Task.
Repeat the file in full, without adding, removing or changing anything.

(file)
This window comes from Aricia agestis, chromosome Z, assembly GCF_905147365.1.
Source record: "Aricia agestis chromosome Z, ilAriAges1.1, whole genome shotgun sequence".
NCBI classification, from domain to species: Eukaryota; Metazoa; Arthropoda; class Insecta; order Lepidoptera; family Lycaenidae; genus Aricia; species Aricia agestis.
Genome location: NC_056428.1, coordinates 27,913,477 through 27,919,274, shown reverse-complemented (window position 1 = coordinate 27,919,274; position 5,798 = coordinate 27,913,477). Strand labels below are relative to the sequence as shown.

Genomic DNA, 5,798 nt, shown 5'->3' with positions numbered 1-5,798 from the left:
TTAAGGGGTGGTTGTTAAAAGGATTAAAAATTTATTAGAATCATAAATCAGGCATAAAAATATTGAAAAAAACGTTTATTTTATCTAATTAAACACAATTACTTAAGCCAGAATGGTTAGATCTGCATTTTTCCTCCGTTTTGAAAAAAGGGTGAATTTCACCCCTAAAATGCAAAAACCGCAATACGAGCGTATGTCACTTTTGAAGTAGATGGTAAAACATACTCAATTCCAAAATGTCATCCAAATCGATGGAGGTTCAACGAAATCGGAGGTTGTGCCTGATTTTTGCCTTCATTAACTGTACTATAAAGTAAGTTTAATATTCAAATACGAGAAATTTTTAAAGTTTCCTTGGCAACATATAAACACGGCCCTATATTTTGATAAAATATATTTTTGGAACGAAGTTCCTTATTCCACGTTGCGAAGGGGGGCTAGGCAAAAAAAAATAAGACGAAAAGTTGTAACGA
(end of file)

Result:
This window comes from Aricia agestis, chromosome Z, assembly GCF_905147365.1.
Source record: "Aricia agestis chromosome Z, ilAriAges1.1, whole genome shotgun sequence".
NCBI classification, from domain to species: Eukaryota; Metazoa; Arthropoda; class Insecta; order Lepidoptera; family Lycaenidae; genus Aricia; species Aricia agestis.
Genome location: NC_056428.1, coordinates 27,913,477 through 27,919,274, shown reverse-complemented (window position 1 = coordinate 27,919,274; position 5,798 = coordinate 27,913,477). Strand labels below are relative to the sequence as shown.

Genomic DNA, 5,798 nt, shown 5'->3' with positions numbered 1-5,798 from the left:
TTAAGGGGTGGTTGTTAAAAGGATTAAAAATTTATTAGAATCATAAATCAGGCATAAAAATATTGAAAAAAACGTTTATTTTATCTAATTAAACACAATTACTTAAGCCAGAATGGTTAGATCTGCATTTTTCCTCCGTTTTGAAAAAAGGGTGAATTTCACCCCTAAAATGCAAAAACCGCAATACGAGCGTATGTCACTTTTGAAGTAGATGGTAAAACATACTCAATTCCAAAATGTCATCCAAATCGATGGAGGTTCAACGAAATCGGAGGTTGTGCCTGATTTTTGCCTTCATTAACTGTACTATAAAGTAAGTTTAATATTCAAATACGAGAAATTTTTAAAGTTTCCTTGGCAACATATAAACACGGCCCTATATTTTGATAAAATATATTTTTGGAACGAAGTTCCTTATTCCACGTTGCGAAGGGGGGCTAGGCAAAAAAAAATAAGACGAAAAGTTGTAACGA